Remote Lands ... offered us a unique perspective and uncovered some hidden gems that we would have otherwise overlooked.
Located 2 hours southwest of Tokyo, the Izu Peninsula is a well-loved getaway for the city's busy residents. The economy is largely powered by agriculture and fishing, making it a big departure from the financial and technological drivers of the dense urban jungle. Watersports, golf, and sea bathing are among the most popular reasons to visit the peninsula; it is also well known as the wasabi production capital of the country.
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A frequent visitor to Japan, our General Manager Victoria Hilley loves the local food as well as petting the cute deer in Nara.
During the Japanese Sakoku, or isolation period, beginning in 1633, Japan had cut off ties with the surrounding world to focus on its own cultural and political development. Commodore Matthew C. Perry and his fleet of Black Ships was responsible for ending this era, when he arrived in the Izu Peninsula, demanding Japan open its ports to the United States. While ultimately a conflicted event, it nonetheless radically altered Japanese history and is commemorated as a grand turning point. Within Izu, you can view a recreated model of his Black Ship, a popular destination for travelers concerned with the historical implications of eastern-western relations. There are several other monuments to Perry throughout Izu, including a statue, located along the coast.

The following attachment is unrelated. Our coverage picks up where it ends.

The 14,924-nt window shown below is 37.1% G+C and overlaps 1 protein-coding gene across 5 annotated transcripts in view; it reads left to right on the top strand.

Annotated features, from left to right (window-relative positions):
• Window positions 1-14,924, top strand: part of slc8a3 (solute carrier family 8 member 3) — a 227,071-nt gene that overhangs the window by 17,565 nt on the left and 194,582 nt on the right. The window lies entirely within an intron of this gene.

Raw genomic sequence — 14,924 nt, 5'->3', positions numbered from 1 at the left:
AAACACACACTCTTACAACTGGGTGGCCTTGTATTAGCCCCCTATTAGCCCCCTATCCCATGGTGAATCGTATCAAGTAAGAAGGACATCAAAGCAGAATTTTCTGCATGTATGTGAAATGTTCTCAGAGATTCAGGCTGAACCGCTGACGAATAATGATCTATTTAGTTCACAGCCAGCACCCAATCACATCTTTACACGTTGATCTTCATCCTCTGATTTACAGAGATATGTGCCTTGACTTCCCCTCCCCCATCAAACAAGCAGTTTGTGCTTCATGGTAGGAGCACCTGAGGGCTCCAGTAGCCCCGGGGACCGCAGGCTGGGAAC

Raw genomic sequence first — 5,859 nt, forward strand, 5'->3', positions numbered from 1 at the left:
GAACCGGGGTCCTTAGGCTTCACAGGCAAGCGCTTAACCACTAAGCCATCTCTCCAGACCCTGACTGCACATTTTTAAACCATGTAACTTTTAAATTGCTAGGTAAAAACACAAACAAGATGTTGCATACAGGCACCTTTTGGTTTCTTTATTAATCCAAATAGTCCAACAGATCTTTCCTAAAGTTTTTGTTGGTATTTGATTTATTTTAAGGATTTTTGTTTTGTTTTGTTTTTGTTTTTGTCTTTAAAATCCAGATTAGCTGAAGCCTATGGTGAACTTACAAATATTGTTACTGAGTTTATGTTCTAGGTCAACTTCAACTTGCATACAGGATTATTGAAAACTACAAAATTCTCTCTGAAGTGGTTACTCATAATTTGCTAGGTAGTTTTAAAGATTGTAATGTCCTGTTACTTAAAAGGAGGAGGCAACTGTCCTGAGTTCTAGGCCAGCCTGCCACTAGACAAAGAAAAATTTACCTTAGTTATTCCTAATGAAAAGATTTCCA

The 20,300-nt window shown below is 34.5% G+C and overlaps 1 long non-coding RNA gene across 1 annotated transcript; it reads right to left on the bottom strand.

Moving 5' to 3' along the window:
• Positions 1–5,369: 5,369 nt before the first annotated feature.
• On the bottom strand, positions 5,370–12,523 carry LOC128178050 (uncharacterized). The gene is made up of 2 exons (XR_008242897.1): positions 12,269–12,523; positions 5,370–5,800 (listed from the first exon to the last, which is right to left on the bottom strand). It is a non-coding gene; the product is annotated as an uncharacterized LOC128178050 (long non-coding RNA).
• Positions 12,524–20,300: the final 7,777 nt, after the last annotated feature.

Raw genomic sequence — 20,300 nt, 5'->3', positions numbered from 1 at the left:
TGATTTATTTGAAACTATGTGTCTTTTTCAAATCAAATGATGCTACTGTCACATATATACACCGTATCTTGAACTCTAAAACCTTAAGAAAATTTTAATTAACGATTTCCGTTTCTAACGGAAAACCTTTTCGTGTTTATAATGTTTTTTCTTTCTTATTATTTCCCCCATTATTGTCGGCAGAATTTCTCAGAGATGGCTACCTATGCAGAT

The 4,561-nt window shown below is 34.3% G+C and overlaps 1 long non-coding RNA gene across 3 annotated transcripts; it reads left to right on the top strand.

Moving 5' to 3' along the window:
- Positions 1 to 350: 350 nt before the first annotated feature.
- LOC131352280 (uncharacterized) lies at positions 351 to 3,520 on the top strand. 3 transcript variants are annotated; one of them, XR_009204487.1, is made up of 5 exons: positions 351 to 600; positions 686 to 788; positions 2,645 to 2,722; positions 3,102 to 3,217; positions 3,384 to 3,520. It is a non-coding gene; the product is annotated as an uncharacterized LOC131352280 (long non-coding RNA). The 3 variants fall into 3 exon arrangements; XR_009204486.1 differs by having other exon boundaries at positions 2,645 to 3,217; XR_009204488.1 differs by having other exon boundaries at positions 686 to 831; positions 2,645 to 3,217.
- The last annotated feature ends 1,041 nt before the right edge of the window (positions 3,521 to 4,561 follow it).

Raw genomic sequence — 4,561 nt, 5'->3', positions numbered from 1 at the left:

Take a bike ride through the gorgeous Izu Peninsula. Boating lush farmland along a dazzling coastline, every twist and turn of the placid countryside offers fresh, natural vistas and revitalizing country air.
Spend the morning hiking through Izu. Geologically comprised of ancient, eroded volcanoes which have formed the Amagi Mountain Range bisecting the peninsula, the uneven terrain is ripe for exploration and trekking.
Beaches of Izu
Visit the beaches of Izu. Hailed as one of the best Japanese locations for watersports, you can take this day as an opportunity to embrace surfing, water skiing, or, for those with relaxation in mind, sea bathing. In addition, it is a valuable opportunity to see Tokyo ’s normally non-stop residents escape and take some time for relaxation and leisure.
End your day immersed in a hot spring, unwinding after an active day of sun and adventure.
Ochiairou Murakami is a classic, old-school Japanese ryokan located in a stunning valley setting on the Izu Peninsula. The 15 classic-style rooms feature futon beds, tatami mats, baths fed by local spring water, and beautiful views of the property's gardens. Breakfast and dinner are also served in the rooms, including the hotel's legendary 12-course kaiseki dinner, made from local specialties. And of course, don't forget to relax in the communal hot baths!